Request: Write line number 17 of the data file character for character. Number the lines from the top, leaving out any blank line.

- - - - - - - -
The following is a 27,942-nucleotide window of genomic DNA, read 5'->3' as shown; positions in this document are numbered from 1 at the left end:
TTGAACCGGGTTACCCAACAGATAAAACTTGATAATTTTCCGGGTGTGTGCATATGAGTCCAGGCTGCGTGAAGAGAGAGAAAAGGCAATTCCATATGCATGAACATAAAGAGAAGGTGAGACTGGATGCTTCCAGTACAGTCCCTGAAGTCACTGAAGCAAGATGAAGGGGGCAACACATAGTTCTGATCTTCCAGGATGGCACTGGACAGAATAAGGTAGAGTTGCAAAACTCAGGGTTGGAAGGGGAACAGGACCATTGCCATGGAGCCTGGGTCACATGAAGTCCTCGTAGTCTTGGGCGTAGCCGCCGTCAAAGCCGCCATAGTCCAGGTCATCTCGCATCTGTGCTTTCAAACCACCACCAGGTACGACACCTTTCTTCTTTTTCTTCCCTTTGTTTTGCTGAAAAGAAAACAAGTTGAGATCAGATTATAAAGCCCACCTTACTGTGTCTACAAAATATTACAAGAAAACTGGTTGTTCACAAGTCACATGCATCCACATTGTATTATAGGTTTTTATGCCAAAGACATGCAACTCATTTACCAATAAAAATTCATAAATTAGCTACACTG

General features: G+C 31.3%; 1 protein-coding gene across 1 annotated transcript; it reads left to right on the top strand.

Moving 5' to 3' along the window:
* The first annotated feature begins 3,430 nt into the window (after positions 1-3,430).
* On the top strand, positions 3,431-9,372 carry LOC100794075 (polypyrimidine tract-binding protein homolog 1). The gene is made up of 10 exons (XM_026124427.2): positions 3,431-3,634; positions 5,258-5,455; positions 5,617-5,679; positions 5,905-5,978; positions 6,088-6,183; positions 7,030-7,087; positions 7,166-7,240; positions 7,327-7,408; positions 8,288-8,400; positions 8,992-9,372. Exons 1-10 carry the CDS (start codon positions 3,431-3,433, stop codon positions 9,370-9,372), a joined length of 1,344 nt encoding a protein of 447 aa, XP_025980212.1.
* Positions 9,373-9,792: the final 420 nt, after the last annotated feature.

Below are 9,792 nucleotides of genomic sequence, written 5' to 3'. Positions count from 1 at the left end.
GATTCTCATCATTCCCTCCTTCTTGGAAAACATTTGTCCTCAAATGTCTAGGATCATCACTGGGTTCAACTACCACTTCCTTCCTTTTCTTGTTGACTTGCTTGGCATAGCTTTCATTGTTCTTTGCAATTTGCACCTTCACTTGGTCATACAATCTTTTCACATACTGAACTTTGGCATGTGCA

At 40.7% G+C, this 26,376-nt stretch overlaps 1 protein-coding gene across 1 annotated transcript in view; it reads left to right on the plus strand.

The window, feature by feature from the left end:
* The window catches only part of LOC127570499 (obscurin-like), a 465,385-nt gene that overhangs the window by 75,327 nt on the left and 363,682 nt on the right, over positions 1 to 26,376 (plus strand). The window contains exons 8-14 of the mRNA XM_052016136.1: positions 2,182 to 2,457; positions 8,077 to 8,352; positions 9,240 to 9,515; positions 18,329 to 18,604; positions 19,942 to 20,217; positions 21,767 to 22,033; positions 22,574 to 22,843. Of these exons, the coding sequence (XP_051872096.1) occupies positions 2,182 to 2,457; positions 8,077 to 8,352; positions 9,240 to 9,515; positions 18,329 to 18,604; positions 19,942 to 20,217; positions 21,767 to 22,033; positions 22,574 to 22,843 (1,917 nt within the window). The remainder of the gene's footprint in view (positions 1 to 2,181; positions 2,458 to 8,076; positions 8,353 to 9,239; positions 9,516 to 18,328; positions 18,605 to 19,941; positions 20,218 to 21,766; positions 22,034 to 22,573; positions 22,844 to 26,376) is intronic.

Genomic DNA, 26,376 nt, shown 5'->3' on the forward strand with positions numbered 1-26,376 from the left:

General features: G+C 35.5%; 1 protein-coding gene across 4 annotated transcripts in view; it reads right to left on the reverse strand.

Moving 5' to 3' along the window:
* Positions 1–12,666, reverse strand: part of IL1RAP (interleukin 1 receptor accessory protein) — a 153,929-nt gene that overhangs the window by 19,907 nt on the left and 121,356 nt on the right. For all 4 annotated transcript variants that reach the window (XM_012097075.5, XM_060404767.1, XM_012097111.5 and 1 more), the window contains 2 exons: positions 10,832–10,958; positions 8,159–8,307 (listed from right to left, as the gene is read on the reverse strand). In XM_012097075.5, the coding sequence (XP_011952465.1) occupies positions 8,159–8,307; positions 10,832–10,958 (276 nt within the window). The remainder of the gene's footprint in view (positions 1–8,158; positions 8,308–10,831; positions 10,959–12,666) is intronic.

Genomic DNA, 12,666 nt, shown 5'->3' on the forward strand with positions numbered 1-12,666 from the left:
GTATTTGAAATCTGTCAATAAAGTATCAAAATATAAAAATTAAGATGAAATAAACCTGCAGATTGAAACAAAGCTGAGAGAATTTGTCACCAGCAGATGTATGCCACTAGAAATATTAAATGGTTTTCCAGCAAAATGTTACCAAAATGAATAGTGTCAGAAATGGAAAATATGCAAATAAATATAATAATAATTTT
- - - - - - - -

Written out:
Genomic DNA, 12,666 nt, shown 5'->3' on the forward strand with positions numbered 1-12,666 from the left: